Opening an Office in China – The Opportunities and Challenges

Thinking of opening an office in China? Prepare for a steep learning curve.

Having recently opened an office in Shanghai, it’s fair to say that there has certainly been a steep learning curve to establish ourselves in a market with such a different business culture. For anyone thinking of opening up in China, here are the lessons I’ve learned along the way…..

1. Getting Established

Because of government regulations, operating in China has to be done officially. The first problem businesses often encounter is finding out exactly how to go down the official route. Gold-i joined the China-Britain Business Council (CBBC) and met a number of people who gave us really good advice.

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We were advised to set up as a WFOE – Wholly Foreign Owned Enterprise – in which you can operate a business in China and repatriate some of the profit .The process is quite complex, involving about 40 different steps, and it would have been impossible for us to navigate it successfully without a local expert to help.

we have had to pay for office space which has been completely unused for almost a year

It takes about six or seven months from when you first submit your documentation until you are granted your WOFE status, although you do get notified of initial approval after about three months. The frustrating thing is that you can’t start recruiting people until the end of the process.

You also need to have physical office space from the start of the process. It’s taken us almost a year from the start of the process to being completely ready to open for business, with fully trained staff in place. Unfortunately, to comply with all requirements, we have had to pay for office space which has been completely unused for almost a year. This is unavoidable and certainly worth being aware of from the start.

2. Find Reliable Local Agents to Help 

Everything seems to be a challenge – from how to market yourself to how to get simple things such as phones or the internet – so you need to find reliable local agents to help. It can also be a challenge to find the right agents. How do you know who to trust? Who is going to advise you properly? We found an excellent agent who introduced us to other useful contacts.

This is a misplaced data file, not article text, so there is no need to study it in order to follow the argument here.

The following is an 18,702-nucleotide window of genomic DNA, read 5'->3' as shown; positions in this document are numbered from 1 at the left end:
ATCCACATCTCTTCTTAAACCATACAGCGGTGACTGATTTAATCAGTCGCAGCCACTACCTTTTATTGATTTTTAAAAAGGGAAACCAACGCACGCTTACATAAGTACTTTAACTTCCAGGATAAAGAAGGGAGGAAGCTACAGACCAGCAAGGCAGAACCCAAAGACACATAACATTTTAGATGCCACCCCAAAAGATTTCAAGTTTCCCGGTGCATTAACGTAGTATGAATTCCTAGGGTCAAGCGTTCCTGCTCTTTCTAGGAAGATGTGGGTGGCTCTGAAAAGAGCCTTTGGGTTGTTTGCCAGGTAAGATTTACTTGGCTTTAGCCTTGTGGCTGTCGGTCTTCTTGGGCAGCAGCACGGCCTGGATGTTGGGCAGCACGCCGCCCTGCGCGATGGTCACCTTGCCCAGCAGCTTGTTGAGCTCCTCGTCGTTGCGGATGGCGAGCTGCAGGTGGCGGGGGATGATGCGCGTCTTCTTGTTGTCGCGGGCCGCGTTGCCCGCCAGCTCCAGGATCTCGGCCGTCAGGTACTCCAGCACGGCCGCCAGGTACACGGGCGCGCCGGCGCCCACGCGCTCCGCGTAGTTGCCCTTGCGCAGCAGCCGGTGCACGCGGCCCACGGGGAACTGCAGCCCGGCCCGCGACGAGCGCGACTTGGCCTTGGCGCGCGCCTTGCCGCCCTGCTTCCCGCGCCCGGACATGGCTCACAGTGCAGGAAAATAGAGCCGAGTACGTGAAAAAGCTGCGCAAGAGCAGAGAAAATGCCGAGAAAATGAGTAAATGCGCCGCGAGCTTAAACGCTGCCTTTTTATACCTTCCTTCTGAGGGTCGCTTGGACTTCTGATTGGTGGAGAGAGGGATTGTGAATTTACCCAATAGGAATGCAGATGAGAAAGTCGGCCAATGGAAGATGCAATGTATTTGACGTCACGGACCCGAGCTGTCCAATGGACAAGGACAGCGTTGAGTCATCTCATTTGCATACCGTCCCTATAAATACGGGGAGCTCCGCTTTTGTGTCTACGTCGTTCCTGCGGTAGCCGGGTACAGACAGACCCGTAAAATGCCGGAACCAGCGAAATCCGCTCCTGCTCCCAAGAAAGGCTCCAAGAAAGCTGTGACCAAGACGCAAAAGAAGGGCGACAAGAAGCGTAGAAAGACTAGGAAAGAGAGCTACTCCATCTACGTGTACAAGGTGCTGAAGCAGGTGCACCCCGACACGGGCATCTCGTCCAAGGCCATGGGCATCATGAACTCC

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3. Have Servers in China

Don’t underestimate how difficult it is to get through The Great Firewall of China. It would be impossible to operate without local servers inside this firewall.

4. Speak the Local Language 

We have come across so many people who don’t speak any English and we would not be able to grow in China without a team of local speakers. This is absolutely critical to future business success in the region.

5. Ask for Up Front Payment 

Getting paid can be very difficult. Always ask for upfront payment as the default seems to be not to pay. It’s worth knowing that everything happens quite slowly in business – even things like banking or ordering goods. International payments can take about one week and internal payments often take 4 to 5 days.

It’s no use ‘making noise’ to try to speed up the processes. It won’t make any difference.

6. Always observe the local business etiquette 

Be aware of the many local business customs – for example, if you are given a business card you must receive it with both hands, look at it and appreciate it in front of the person who has given it to you and then put it in your top pocket. Putting a business card in a trouser pocket is considered to be very rude. It has to be placed in a pocket in the top half of your body.

In general, the process of operating in China is far more personal than I had previously realised. For example, contracts are rarely signed electronically. People meet at your office to sign contracts in person – and this in itself highlights the importance of having a physical presence in China.

The B2B retail FX market is at an early stage of development but there are huge opportunities. It is similar to Europe or the USA ten years ago. At the moment there are very few industry specific business to business forums, events or websites, which makes it difficult for brokers to find software vendors and vice versa. However, this will change.

The Chinese are very entrepreneurial and are keen to do business, enter new markets and access the latest technology. There is huge potential for companies with appropriate products, the right approach and strong local language capabilities. We are excited about the opportunities ahead.

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